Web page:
DWM Exe in Windows 10 Explained (Desktop Windows Manager)

By Adam | Internet
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Have you ever opened up the Windows Task Manager and noticed a process running called dwm.exe in Windows 10 and wondered what it is and why it's running?

Well, in this explainer, I reveal all.  I'm going to explain what it is, why it needs to run and address some of the myths around its safety.

Ready?  OK, here we go:

What Is dwm.exe?

The Desktop Window Manager (or it's executable name dwm.exe) is pretty essential to Windows.  You know those pretty animations, transparent windows and visual effects in Windows?  Well the Desktop Window Manager is responsible for rendering all these effects and more.

The Desktop Window Manager was first introduced in Windows Vista and changed the way applications displayed pixels on the screen.  Instead of drawing directly to the screen like in previous versions of Windows, each program that has a User Interface on your computer writes to a special (off-screen) part of video memory.  DWM then uses the contents of this memory to render an image on your display.

Now because DWM has access to the graphics of all applications, it can easily add special effects to all windows such as transparency and window animations.

Does DWM Have A High CPU Usage?

To be honest, the Desktop Window Manager uses minimal resources.  Let me show you.  I've got several Chrome windows open, each of which is a new process.  I'm also running Intellij and Microsoft Word.  

Even with all these apps open, the Desktop Window Manager is using just 0.4% CPU and 45.1 MB, so it's very light on resources.  It may go a little higher at times, but generally it will settle back down to that level again.

If however Desktop Window Manager is consuming more resources than you'd like, then there's a couple of things that you can try:

  1. Update your Graphics card drivers or the drivers for your on-board graphics if your computer doesn't have a dedicated graphics card.  Desktop Window Manager is designed to offload any heavy duty graphics processing onto the GPU alleviating the CPU's workload.

  2. You may need to optimize Windows for better performance.  The best way to do this is to go into Control Panel and type "performance" into the search box.  Then click Adjust the appearance and performance of Windows.

    In the Performance Options window, click Adjust for best performance and click OK.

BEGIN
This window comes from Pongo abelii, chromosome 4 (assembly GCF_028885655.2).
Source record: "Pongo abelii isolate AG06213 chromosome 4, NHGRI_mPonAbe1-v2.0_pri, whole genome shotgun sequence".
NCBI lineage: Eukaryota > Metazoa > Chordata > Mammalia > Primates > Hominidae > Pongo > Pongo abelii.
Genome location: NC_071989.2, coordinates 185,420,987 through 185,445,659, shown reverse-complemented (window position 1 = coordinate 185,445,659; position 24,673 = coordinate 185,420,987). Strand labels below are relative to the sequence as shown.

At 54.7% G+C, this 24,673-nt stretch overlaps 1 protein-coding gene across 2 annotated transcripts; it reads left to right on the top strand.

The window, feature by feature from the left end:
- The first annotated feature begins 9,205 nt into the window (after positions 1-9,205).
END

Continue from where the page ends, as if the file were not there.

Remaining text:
Adjust windows for best performance

Is DWM A Virus?

DWM is not a virus.  It's part of the Windows Operating System and is a trustworthy executable program from Microsoft.  However, having said that, virus writers can create viruses with the same name as a legitimate program.  They do this to evade detection by antivirus software.

One way you can check that it's not a virus is to check the location of the executable.  To do this, perform the following steps:

Step 1

Open Windows Task Manager by hitting CTRL+ALT+DELETE and click Task Manager.

Step 2

In the Processes tab, find Desktop Window Manager.  You can find it easily just by starting to type "Desktop Window Manger"

Step 3

Once you've found it, right-click on the process and select Open file location from the context menu.

Desktop Window Manager (dwm.exe) file location

Step 4

When Windows Explorer opens up, you should check that the file (dwm.exe) is in your C:WindowsSystem32 folder.  If it is, great, chances are it's not a virus.

If the System32 folder does not open up, then it might be time to scan your system for viruses!

Desktop Window Manager windowssystem32 file location

Can Desktop Window Manager Be Disabled?

The short answer is no, and you shouldn't.  The Desktop Window Manager is now an executable, not a service like it used to be in earlier versions of Windows, so it can't be disabled.  You could try and stop the dwm.exe process, but it's an important part of Windows and its graphical user interface, so I definitely would not recommend it.  It manages everything from the desktop background, the icons on the desktop as well as the task bar and start menu.  It also manages the windows for every application that has a graphical user interface on your computer.